Pet ownership isn’t always glamorous, and if you’ve ever had to deal with the aftermath of a dog with diarrhea, you know what we mean. Diarrhea in a dog is more than a messy rite of passage for pet owners—while some bouts of diarrhea will resolve by themselves, others can be a sign of severe health problems. Our team at Palm Valley Veterinary Center shares common reasons for your dog’s diarrhea and offers tips for treating your pet’s bothersome bowels.

What is diarrhea in dogs?

Diarrhea refers to frequent, non-formed loose or watery stool in larger amounts than your pet’s normal bowel movements. Diarrhea itself is not a disease, but commonly indicates other health conditions, ranging in seriousness. While a close examination may be the last thing you want to do, the consistency and color of your dog’s stool can reveal clues about the potential cause. 

  • Color A healthy dog’s stool is chocolate brown, while colors like orange, green, or gray may be a sign of liver, gall bladder, or pancreas problems. Red, blood-tinged stool may indicate bleeding in the lower digestive tract or a cut in or around the anus. If your dog’s stool is black and tarry, contact our team immediately, because this may be a sign of internal bleeding in the upper digestive tract. 
  • Shape — Your dog’s normal stool is log-shaped and maintains its form. Any changes in shape can indicate potential problems. 
  • Consistency —Your dog’s stool should be compact, moist, and easy to scoop, compared with diarrhea, which is watery, with no form, and indicates intestinal upset. 
  • Size — The size of your dog’s stools depends on their fiber intake and the quality of their diet. As a responsible pet owner who cleans up after their pet, you are probably familiar with your dog’s normal-size stool and will recognize any size difference, whether larger or smaller. 
  • Content — Examining the contents of your dog’s poop carefully may not be pretty, but you can quickly identify potential issues. Mucus-coated stool can indicate an inflamed colon, while large amounts of grass may point to stress or gastric upset. If your dog has been self-licking or losing hair, you may notice fur in their stool, which could signal a skin condition. White spots that look like grains of rice may be tapeworms, which can be treated with veterinary prescription deworming medication. 

What causes diarrhea in dogs?

Diarrhea occurs because of a gastrointestinal (GI) tract malfunction, which can be caused by many conditions. The most common causes include:

  • Dietary indiscretion (i.e., garbage gut) — If your dog ingests foods their body cannot tolerate, such as table scraps, garbage, or spoiled food, their signs may be similar to those in humans with food poisoning, such as diarrhea, vomiting, lack of appetite, and weakness. 
  • Stress or anxiety — Stressful situations and changes in your dog’s routine, such as adoption, boarding, moving, or adding or losing pets or family members, can trigger GI upset that manifests itself in diarrhea. Stress colitis refers to intestinal inflammation triggered by physical or emotional stress that reduces your pet’s immunity, disrupts gut flora, and results in diarrhea.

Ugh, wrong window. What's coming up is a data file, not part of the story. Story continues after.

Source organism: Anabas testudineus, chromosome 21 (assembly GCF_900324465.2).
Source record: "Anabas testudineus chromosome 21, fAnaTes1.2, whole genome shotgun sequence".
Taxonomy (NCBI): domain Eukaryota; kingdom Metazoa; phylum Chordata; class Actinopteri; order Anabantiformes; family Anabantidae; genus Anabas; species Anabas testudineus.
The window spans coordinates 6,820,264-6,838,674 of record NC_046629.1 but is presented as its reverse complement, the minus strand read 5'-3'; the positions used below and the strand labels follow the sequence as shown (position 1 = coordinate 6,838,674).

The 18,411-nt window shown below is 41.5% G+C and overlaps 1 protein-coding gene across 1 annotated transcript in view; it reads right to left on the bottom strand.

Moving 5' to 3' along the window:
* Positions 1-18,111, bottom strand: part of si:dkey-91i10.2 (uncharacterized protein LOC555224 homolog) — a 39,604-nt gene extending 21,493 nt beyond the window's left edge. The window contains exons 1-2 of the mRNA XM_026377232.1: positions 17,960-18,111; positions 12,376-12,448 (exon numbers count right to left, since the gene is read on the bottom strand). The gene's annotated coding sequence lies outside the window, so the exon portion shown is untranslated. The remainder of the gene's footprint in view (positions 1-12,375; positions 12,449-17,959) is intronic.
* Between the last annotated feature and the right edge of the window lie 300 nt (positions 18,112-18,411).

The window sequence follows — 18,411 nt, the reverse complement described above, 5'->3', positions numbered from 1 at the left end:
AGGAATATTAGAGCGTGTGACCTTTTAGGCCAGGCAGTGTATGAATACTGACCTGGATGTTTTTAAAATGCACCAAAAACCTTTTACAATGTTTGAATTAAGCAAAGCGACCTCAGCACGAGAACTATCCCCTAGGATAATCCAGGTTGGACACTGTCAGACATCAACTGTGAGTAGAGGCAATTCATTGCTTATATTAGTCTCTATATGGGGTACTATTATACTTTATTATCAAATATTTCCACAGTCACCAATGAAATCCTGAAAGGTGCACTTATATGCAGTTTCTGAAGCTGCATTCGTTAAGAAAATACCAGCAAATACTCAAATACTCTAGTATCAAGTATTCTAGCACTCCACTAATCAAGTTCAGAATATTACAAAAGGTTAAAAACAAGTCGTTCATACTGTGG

• Dietary changes — Switching your dog’s food too quickly can cause a GI upset that may include diarrhea, vomiting, and decreased appetite. When changing your dog’s food, transition to the new diet by gradually adding the new food to their current food, to give their system time to adjust.
  • Toxin ingestion — Diarrhea can occur if your dog ingests a substance that is toxic for pets. Some of the most common toxic household substances for dogs include chocolate, raisins, the sugar substitute xylitol, and human medications. 
  • Intestinal parasites —Intestinal parasites, such as hookworms, whipworms, roundworms, Giardia, and Coccidia, invade and attack the intestinal wall, causing GI signs such as vomiting and diarrhea. 
  • Viral or bacterial infections — Many viruses, including canine parvovirus and distemper, and bacteria, like Clostridium, Salmonella, and Campylobacter, often lead to diarrhea. Vaccines protect against infectious diseases, so ensure your dog stays current on their vaccinations.
  • Inflammatory bowel disease — Diarrhea that occurs more than once a week can be a sign of inflammatory bowel disease (IBD). IBD can be caused by a bacterial imbalance, food intolerance, or abnormal immune response that causes inflammation of the stomach lining, colon, large intestine, and small intestine. IBD can be treated with antibiotics, supplements, immunosuppressive drugs, and/or a diet adjustment. 

How is diarrhea treated in dogs?

If your dog has an isolated diarrhea episode with no other GI distress signs, their condition likely can be managed at home. However, if their diarrhea persists longer than 24 to 48 hours, occurs more than once a week, or is accompanied by other clinical signs, they need prompt veterinary care.

Reduce your dog’s diarrhea risk by ensuring they receive regular wellness screening and stay up to date on their vaccinations and parasite preventives. If your dog does have frequent diarrhea and needs veterinary attention, contact our team at Palm Valley Veterinary Center. We can help determine the underlying cause and appropriate treatment—and provide relief for you and your dog.